26. A system according to any one of claims 20 to 25 wherein on displaying the representation of the data at the second timescale, one trace of data sampled at a high sampling frequency is simultaneously displayed at the first timescale.
27. A system according to claim 26 wherein the one trace of data is an ecg trace.
28. A system according to any one of the preceding claims wherein the displayed representations of the data signals are scrolled with respect to the time axis as the data signals are received.
29. A system for acquiring and displaying data from a plurality of data collection devices, the system being constructed and arranged to operate substantially as hereinbefore described with reference to and as illustrated in the accompanying drawings.
30. A method of synchronising data signals from a plurality of data collection devices, each monitoring a parameter and outputting a data signal at a respective sampling frequency based on respective system clocks, the method comprising associating a time stamp derived from a master clock with each of the data signals.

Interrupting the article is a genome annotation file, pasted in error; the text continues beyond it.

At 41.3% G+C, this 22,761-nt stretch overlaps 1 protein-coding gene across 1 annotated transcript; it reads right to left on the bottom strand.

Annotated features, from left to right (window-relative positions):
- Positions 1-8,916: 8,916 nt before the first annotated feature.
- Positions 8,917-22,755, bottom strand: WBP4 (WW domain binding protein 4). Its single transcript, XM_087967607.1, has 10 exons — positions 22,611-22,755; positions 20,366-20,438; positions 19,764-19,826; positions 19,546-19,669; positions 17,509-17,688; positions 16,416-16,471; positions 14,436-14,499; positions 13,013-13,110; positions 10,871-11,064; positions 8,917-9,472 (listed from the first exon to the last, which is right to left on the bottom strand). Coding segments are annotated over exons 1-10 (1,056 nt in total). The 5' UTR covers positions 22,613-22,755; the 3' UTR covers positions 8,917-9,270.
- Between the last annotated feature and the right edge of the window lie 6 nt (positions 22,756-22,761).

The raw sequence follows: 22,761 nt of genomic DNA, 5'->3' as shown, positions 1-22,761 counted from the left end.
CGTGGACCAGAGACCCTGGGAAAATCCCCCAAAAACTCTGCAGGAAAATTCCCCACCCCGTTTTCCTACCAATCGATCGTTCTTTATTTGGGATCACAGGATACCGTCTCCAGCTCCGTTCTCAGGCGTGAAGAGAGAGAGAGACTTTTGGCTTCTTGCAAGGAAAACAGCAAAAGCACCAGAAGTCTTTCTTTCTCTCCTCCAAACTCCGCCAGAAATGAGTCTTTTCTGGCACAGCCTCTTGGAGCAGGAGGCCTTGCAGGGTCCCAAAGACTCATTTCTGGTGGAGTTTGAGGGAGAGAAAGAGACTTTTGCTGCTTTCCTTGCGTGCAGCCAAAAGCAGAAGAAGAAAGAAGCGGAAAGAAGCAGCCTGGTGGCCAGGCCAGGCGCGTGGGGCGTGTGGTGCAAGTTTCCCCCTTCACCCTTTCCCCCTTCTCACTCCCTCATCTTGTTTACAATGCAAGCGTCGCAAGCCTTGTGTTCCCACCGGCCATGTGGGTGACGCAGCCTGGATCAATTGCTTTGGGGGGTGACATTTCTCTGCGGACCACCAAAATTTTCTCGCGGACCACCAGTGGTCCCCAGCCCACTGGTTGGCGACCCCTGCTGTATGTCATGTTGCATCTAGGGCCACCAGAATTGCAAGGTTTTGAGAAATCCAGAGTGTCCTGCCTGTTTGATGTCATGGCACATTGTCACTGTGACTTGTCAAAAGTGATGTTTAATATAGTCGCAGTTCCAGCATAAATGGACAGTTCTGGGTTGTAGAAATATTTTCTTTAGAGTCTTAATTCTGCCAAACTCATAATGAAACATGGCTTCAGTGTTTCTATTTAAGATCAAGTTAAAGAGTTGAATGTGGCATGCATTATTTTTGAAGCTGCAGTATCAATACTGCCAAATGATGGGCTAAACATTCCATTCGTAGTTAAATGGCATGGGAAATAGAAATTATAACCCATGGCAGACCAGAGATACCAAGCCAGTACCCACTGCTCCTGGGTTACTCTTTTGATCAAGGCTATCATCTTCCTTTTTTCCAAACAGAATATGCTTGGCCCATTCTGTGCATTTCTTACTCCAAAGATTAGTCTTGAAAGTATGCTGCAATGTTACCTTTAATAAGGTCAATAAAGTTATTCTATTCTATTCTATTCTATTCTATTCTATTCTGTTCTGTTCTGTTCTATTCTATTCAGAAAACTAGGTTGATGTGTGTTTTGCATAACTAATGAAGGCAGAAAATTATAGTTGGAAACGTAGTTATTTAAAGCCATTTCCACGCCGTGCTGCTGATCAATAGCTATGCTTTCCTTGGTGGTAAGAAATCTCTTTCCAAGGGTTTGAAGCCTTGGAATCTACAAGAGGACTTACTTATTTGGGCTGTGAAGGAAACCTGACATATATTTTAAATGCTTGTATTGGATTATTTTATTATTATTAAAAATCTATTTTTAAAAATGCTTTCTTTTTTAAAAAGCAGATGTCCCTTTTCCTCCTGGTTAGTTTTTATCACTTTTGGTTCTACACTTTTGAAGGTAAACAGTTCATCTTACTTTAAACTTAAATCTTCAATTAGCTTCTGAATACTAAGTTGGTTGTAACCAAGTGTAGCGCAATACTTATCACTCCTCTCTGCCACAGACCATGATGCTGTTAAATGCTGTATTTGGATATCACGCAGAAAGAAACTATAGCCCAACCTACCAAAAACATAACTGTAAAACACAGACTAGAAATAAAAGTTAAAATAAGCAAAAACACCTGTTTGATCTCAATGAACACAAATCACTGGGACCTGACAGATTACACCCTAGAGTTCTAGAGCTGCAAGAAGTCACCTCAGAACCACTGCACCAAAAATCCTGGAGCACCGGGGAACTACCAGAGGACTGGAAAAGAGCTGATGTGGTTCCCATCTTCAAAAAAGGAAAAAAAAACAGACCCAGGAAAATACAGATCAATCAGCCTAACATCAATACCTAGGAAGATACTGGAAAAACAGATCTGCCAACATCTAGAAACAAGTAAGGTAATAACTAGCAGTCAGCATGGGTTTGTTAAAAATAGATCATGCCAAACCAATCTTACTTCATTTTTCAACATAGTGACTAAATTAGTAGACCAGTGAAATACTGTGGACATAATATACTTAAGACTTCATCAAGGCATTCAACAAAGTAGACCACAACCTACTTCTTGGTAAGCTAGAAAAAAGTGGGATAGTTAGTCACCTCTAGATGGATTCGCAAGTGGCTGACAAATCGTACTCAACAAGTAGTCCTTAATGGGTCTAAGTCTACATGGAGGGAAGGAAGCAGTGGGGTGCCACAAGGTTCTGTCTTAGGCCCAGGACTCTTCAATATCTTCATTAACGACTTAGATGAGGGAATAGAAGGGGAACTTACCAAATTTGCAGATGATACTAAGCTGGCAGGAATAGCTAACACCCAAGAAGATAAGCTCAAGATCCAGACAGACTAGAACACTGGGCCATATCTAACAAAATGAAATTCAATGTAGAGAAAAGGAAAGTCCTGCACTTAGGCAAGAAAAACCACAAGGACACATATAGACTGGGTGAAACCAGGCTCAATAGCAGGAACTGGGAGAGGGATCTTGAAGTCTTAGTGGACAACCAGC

31. A method according to claim 30 wherein the time stamp has a higher resolution than the master clock.
32. A method according to claim 30 or 31 comprising, for data signals whose sampling frequency is below a predetermined threshold, associating as the time stamp a sample of the master clock signal, and for data signals whose sampling frequency is above the predetermined threshold associating as an initial time stamp for a sample of the data signal a sample of the master clock signal, and for subsequent samples of the data signal an estimated time stamp.
33. A method according to claim 32 wherein the estimated time stamp is based on a time interval calculated from the sampling frequency of the data collection device providing the data signal and the initial time stamp.